12. What are you good at? What do you do easily and well that is difficult for other people? Looking back at your career, what has been most responsible for your success in life and work to date? What have been the most significant frogs you have eaten in the past? What is it that you do that gets you the most compliments and praise from other people? What do you do that positively affects the work and performance of other people more than anything else?
Do now: focus your plans so that you're doing the things you're best at.
13. Identify what is holding you back, what is the limiting factor.
Do now: Determine the constraint that is most impeding your progress toward your most important goal.
14. Create your own deadlines.
15. Take care of your health:sleep, eating, exercise.
16. Practice positive self talk. Positive mental attitude: look for the good in every situation, 'difficulties come not to obstruct but to instruct,' look for the solution to every problem, think and talk continually about your goals.
Do now: control your thoughts, accept responsibility for what happens to you, don't criticize or blame others, focus forward.
17. Don't become addicted to technology.
Do now: Turn off technology for one hour in the morning and one hour in the afternoon. Take a day off each week from keeping in touch with the world through technology.
18. Break down tasks in order to feel good about making progress. Salami: outline a task in detail and complete a slice. Swiss cheese: work for 5-10 minutes on a task.
19. Schedule blocks of time and eliminate distractions.
20. Build up momentum as you work fast. Create your own sense of urgency. "Do it now! Do it now! Do it now!" or "Back to work! Back to work! Back to work!"
Do now: When you are given a task or responsibility, take care of it quickly and report back fast.
21. Don't be stopping and starting your task. ...more
4

Jun 03, 2019

The whole book boils down to "do the hardest task first" and "make checklists." Not exactly rocket science, but I gotta admit I'm finding myself using the catchy phrase "Eat That Frog!" as a reminder to stop putting off daunting tasks. And I love checklists. Since I'm currently in a moment of high stress time management, it's exactly what I needed to hear. To really save time, listen to the audio version. It's unabridged and only 2.5 hours.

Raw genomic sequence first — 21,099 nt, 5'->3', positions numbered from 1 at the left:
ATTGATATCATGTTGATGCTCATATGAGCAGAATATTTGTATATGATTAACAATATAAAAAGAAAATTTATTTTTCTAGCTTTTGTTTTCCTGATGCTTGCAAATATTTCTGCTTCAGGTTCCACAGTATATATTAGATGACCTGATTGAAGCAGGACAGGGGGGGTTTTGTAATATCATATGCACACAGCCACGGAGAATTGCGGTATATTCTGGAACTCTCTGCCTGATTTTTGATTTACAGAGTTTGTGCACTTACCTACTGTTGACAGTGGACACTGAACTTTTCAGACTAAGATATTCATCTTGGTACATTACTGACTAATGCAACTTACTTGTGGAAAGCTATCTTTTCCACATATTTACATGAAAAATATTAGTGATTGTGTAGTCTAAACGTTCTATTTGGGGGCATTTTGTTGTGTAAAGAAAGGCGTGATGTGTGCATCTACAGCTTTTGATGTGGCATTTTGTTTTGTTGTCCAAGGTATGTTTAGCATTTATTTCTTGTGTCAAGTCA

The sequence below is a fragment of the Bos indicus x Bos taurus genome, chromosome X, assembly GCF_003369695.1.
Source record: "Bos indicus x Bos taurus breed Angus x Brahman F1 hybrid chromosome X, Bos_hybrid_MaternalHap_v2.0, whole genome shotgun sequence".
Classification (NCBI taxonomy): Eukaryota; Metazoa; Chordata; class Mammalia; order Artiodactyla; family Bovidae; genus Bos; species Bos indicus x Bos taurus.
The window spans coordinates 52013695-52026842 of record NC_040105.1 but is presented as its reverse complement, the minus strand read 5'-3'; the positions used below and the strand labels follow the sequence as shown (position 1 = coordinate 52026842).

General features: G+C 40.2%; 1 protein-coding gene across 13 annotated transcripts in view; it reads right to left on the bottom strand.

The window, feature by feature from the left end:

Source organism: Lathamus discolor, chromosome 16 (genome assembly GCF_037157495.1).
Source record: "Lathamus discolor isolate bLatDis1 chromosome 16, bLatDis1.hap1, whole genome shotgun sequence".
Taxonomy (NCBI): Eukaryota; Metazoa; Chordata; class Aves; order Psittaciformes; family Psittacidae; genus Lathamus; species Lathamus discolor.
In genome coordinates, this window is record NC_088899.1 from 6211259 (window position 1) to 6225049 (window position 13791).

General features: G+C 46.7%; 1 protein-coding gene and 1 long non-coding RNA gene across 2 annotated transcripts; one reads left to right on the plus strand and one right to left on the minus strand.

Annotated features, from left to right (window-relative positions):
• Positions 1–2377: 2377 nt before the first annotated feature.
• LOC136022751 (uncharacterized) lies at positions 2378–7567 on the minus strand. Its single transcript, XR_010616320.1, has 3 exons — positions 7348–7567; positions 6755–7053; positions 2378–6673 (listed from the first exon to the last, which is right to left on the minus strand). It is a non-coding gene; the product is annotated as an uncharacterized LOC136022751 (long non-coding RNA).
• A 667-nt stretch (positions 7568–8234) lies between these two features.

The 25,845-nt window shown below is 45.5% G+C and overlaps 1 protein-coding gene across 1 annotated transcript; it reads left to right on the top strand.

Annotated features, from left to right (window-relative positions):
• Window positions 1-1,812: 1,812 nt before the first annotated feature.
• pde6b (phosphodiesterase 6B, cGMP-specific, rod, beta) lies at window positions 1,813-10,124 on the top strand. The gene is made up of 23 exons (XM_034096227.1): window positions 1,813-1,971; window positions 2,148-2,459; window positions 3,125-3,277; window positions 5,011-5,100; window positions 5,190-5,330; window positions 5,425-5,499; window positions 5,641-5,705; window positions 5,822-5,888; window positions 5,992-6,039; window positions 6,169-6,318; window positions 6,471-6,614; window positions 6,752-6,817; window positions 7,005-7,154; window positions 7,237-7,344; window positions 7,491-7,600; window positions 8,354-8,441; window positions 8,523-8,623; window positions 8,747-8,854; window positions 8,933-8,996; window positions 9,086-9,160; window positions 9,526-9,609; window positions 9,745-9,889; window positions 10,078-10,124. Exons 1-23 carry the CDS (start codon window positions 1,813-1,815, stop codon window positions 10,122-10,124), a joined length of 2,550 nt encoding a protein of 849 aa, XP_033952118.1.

4

Nov 05, 2018

Brian Tracy gives simple and easily acted-upon suggestions for stream lining and maximizing your productivity. The title itself, Eat That Frog!, refers to completing the biggest, ugliest task you may have on your plate on any given day. If you do whatever that is first (the frog), in the morning when you're at your most energetic and before anything else distracts you, then at least you can say you got something done today. Most everything else will seem almost easy by comparison... at least, Brian Tracy gives simple and easily acted-upon suggestions for stream lining and maximizing your productivity. The title itself, Eat That Frog!, refers to completing the biggest, ugliest task you may have on your plate on any given day. If you do whatever that is first (the frog), in the morning when you're at your most energetic and before anything else distracts you, then at least you can say you got something done today. Most everything else will seem almost easy by comparison... at least, that's the theory.

At first, I thought all of the ideas in this book sounded almost too simple. But as the short audiobook continued, it became more clear just why Tracy is considered one of the leaders in his field of expertise.

Taken altogether, this book gives someone the tools to turn their life around (if they're in a bad place) or take them to the next level, if they're already on their way. It's not just about learning tools to boost your efficiency, it's also about discovering what you do best and then prioritizing doing THAT to the best of your ability.

The most intriguing idea in here, to me, was "practice creative procrastination". As we couldn't possibly get everything done that we ever have to do in one day, by doing the things that MUST get done, you can procrastinate on the things that won't sink the ship if they're left undone. You're doing things, yet not doing things and feeding the inner procrastinator. It's like having your cake and eating it too.

I'm not a big procrastinator. What I am is a collector of ideas and methods. I'm always open to improving myself or the way that I do things. In fact, I can be too gung-ho when it comes to implementing some of the ideas I read in self-help books. For example, a couple years ago I changed my life through "the magic of tidying up" and was so successful at removing the knick-knacks littering the house that my husband thought I was moving out.